This page lists all the various symbols in the Emblems category.
An emblem is an abstract or representational pictorial image that represents a concept, like a moral truth, or an allegory, or a person, like a king or saint.
Although words emblem and symbol are often used interchangeably, an emblem is a pattern that is used to represent an idea or an individual. An emblem crystallizes in concrete, visual terms some abstraction: a deity, a tribe or nation, or a virtue or vice.
Symbols in this category:
The coat of arms of Barbados was adopted on 14th February, 1966 by decree of Queen Elizabeth II. The Coat of Arms of Barbados was presented by the Queen to the President of the Senate, Sir Grey Massiah. Like other former British possessions in the Caribbean, the coat of arms has a helmet with a national symbol on top, and a shield beneath that is supported by two animals.
The coat of arms of Colombia contains a shield with numerous symbols. Perched on top of the shield is an Andean Condor holding an olive crown and the condor symbolizing freedom. The national motto, Libertad y Orden (Spanish for Liberty and Order), is on a scroll in between the bird and the shield in black font over golden background. The condor is depicted facing front with his wings extended and looking to the right.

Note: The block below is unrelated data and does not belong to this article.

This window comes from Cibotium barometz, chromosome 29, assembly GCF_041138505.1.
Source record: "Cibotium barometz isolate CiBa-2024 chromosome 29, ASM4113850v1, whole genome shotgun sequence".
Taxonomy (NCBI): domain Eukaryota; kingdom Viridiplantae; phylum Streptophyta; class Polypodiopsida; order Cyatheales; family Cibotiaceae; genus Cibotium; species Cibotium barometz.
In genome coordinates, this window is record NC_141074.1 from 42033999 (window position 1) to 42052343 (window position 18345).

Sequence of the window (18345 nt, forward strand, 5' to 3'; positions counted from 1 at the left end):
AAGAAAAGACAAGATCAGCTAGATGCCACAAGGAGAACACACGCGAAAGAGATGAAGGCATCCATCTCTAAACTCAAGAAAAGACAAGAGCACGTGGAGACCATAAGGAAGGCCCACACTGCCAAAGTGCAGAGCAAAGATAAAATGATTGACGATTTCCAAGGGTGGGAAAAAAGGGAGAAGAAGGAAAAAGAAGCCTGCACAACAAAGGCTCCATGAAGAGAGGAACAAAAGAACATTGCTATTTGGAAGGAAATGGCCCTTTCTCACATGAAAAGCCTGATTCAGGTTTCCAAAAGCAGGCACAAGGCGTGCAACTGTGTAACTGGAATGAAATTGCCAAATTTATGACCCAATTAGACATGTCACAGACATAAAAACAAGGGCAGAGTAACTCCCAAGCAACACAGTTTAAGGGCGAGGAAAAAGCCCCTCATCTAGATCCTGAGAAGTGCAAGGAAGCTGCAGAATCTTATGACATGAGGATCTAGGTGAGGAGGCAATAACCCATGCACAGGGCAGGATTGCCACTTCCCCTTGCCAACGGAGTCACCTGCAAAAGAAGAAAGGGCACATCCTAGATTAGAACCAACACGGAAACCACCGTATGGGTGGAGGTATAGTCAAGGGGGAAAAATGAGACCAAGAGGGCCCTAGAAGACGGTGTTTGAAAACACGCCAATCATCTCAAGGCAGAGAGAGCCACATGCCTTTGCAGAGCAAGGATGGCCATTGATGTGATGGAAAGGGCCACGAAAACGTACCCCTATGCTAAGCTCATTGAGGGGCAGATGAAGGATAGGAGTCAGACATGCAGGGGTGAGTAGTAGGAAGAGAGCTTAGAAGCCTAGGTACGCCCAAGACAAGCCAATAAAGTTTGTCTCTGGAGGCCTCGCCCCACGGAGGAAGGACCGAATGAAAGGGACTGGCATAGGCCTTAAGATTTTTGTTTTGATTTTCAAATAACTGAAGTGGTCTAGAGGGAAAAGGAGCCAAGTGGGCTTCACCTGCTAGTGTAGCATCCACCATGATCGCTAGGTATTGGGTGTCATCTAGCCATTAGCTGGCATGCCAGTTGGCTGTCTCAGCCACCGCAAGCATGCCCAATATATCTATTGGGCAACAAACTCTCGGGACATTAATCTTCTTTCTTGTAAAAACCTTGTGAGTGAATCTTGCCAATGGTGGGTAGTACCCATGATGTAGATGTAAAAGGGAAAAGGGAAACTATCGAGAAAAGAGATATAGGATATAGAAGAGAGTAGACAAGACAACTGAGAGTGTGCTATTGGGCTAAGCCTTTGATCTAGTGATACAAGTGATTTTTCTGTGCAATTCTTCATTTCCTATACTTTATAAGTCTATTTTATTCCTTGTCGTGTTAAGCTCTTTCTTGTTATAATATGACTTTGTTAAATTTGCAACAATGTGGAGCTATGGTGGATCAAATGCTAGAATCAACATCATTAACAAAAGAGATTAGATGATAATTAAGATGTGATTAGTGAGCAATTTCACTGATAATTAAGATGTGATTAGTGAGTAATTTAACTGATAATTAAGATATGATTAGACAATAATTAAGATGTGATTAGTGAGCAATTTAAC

The Cuban Coat of Arms is the official heraldic symbol of Cuba. It consists of a shield, in front of a Fasces crowned by the Phrygian Cap, all supported by an oak branch on one side and a laurel wreath on the other. The coat of arms was created by Miguel Teurbe Tolón and was adopted on April 24, 1906.
The coat of arms of East Timor (officially: Timor-Leste) was introduced on 18 January 2007 under the Law 02/2007. It is based on a design first used when the country unilaterally declared independence on November 28, 1975.
The motto in Portuguese is "Unidade, Acção, Progresso" ("Unity, Action, Progress").